Sixth-Century Gold Jewelry Unearthed in Norway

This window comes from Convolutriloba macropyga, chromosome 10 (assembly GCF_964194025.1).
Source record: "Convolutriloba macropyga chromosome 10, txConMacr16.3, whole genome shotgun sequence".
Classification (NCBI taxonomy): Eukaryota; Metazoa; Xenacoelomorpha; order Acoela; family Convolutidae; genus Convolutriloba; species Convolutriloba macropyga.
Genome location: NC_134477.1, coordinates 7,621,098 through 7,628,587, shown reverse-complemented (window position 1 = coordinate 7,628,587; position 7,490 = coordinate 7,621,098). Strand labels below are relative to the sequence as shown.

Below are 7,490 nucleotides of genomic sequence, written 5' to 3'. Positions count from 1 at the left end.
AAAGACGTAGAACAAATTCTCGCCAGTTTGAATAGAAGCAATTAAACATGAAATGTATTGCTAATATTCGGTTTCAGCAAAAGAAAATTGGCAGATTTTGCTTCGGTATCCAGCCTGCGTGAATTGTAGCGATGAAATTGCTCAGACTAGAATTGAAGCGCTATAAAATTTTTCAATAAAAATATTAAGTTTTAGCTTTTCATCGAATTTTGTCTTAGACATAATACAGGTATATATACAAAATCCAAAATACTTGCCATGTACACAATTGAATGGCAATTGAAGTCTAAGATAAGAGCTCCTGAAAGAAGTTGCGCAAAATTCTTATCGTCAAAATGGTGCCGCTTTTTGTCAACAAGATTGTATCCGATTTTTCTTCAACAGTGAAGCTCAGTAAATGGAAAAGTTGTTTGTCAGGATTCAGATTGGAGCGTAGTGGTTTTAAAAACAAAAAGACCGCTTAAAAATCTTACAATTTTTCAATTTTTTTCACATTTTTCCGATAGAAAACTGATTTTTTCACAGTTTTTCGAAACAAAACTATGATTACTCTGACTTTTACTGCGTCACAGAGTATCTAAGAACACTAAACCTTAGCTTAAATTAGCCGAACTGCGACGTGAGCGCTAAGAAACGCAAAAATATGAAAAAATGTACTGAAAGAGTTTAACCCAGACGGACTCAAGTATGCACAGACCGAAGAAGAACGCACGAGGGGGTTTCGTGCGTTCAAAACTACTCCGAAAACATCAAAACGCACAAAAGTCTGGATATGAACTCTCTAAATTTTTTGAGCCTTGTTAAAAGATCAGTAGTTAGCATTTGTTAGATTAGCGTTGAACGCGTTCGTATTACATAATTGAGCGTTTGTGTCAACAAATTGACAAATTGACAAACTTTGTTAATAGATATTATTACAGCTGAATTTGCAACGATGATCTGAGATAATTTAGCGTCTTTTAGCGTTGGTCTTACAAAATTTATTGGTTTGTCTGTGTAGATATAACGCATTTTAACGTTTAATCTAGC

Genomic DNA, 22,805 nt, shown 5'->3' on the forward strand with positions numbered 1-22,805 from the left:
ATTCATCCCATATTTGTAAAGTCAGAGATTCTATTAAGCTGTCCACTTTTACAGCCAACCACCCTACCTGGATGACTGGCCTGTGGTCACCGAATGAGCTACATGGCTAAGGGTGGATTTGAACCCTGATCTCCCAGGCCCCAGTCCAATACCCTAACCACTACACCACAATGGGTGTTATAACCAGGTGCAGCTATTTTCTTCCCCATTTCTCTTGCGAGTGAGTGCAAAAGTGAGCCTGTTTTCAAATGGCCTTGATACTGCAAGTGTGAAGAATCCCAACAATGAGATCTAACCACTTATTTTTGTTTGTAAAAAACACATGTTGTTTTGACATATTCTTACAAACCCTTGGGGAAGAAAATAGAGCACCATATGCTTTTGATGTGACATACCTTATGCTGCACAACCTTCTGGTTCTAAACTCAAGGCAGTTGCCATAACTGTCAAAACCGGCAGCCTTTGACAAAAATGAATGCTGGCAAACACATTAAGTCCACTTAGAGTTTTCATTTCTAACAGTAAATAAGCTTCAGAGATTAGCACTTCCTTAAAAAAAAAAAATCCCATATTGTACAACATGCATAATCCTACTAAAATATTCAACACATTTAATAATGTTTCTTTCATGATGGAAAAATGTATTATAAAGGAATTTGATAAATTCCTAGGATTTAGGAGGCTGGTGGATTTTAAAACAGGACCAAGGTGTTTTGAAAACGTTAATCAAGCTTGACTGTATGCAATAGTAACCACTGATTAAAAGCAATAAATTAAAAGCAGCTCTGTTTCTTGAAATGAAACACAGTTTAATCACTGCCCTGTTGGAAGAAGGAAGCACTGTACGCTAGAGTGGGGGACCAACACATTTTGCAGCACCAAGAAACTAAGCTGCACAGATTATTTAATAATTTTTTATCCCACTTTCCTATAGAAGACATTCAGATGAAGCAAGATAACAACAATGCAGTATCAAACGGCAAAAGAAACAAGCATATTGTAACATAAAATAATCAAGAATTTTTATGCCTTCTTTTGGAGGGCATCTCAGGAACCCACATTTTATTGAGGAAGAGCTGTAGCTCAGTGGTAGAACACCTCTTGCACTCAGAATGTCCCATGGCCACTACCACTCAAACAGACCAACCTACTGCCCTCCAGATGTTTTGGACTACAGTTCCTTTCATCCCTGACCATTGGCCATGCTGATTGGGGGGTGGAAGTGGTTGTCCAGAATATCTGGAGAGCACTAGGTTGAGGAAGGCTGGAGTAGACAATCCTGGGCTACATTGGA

Norway Gold PendantSTAVANGER, NORWAY—Nine stamped gold medallions, or bracteates, bearing the same horse image; ten gold beads; and three gold rings were discovered on the island of Rennesøy in southwestern Norway by a metal detectorist, according to a Science Norway report. Håkon Reiersen of the University of Stavanger Museum of Archaeology said that the sixth-century bracteates and beads made up a necklace crafted by skilled goldsmiths to be worn by the most powerful in society. He thinks the jewelry may have been hidden for safekeeping or as an offering since the residents of the region experienced failed crops, plagues, and worsening climate during this period. “The many abandoned farms in Rogaland suggest that the crisis hit particularly hard in this area,” Reiersen explained. Sigmund Oehrl of the Museum of Archaeology added that the image on these bracteates—a horse with a slumped posture, its tongue hanging out, and twisted legs—is unusual, and may be related to a story about renewal and resurrection in which the god Odin healed his son Balder’s sick horse. To read about a gold bracteate unearthed in Denmark that is inscribed with the oldest known written reference to Odin, go to “Artifact.”


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